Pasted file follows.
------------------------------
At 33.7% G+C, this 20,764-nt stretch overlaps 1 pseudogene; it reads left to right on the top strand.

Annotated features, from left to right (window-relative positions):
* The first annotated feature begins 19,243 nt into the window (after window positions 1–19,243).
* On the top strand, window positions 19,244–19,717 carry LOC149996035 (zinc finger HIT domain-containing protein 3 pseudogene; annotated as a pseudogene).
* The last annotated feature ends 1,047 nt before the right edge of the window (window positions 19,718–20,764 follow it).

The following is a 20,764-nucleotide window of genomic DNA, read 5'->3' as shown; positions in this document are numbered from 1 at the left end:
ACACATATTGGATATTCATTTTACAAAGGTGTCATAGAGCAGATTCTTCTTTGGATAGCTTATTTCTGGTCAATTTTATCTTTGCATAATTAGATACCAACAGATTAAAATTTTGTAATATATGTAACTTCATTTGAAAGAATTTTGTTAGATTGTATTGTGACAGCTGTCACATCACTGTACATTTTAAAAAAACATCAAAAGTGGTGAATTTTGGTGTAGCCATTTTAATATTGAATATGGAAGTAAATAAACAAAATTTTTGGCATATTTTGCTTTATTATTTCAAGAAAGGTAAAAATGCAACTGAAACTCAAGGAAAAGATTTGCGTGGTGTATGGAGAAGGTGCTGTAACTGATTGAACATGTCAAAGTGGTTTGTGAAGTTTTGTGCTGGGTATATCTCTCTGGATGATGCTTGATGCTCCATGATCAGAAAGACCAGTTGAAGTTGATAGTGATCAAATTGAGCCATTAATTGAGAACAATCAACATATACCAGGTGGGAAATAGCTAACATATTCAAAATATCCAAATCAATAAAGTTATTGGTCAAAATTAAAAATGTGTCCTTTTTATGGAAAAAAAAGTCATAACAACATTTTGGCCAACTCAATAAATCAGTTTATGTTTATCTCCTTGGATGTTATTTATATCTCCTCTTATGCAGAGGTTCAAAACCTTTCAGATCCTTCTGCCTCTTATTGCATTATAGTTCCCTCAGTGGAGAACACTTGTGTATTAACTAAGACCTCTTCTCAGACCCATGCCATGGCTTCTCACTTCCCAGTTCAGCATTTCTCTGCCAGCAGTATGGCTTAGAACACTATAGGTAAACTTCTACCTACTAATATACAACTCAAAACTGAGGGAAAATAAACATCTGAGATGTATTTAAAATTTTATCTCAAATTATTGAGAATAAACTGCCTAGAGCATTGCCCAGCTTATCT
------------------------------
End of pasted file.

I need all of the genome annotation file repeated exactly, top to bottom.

At 33.7% G+C, this 20,764-nt stretch overlaps 1 pseudogene; it reads left to right on the top strand.

Annotated features, from left to right (window-relative positions):
* The first annotated feature begins 19,243 nt into the window (after window positions 1–19,243).
* On the top strand, window positions 19,244–19,717 carry LOC149996035 (zinc finger HIT domain-containing protein 3 pseudogene; annotated as a pseudogene).
* The last annotated feature ends 1,047 nt before the right edge of the window (window positions 19,718–20,764 follow it).

The following is a 20,764-nucleotide window of genomic DNA, read 5'->3' as shown; positions in this document are numbered from 1 at the left end:
ACACATATTGGATATTCATTTTACAAAGGTGTCATAGAGCAGATTCTTCTTTGGATAGCTTATTTCTGGTCAATTTTATCTTTGCATAATTAGATACCAACAGATTAAAATTTTGTAATATATGTAACTTCATTTGAAAGAATTTTGTTAGATTGTATTGTGACAGCTGTCACATCACTGTACATTTTAAAAAAACATCAAAAGTGGTGAATTTTGGTGTAGCCATTTTAATATTGAATATGGAAGTAAATAAACAAAATTTTTGGCATATTTTGCTTTATTATTTCAAGAAAGGTAAAAATGCAACTGAAACTCAAGGAAAAGATTTGCGTGGTGTATGGAGAAGGTGCTGTAACTGATTGAACATGTCAAAGTGGTTTGTGAAGTTTTGTGCTGGGTATATCTCTCTGGATGATGCTTGATGCTCCATGATCAGAAAGACCAGTTGAAGTTGATAGTGATCAAATTGAGCCATTAATTGAGAACAATCAACATATACCAGGTGGGAAATAGCTAACATATTCAAAATATCCAAATCAATAAAGTTATTGGTCAAAATTAAAAATGTGTCCTTTTTATGGAAAAAAAAGTCATAACAACATTTTGGCCAACTCAATAAATCAGTTTATGTTTATCTCCTTGGATGTTATTTATATCTCCTCTTATGCAGAGGTTCAAAACCTTTCAGATCCTTCTGCCTCTTATTGCATTATAGTTCCCTCAGTGGAGAACACTTGTGTATTAACTAAGACCTCTTCTCAGACCCATGCCATGGCTTCTCACTTCCCAGTTCAGCATTTCTCTGCCAGCAGTATGGCTTAGAACACTATAGGTAAACTTCTACCTACTAATATACAACTCAAAACTGAGGGAAAATAAACATCTGAGATGTATTTAAAATTTTATCTCAAATTATTGAGAATAAACTGCCTAGAGCATTGCCCAGCTTATCT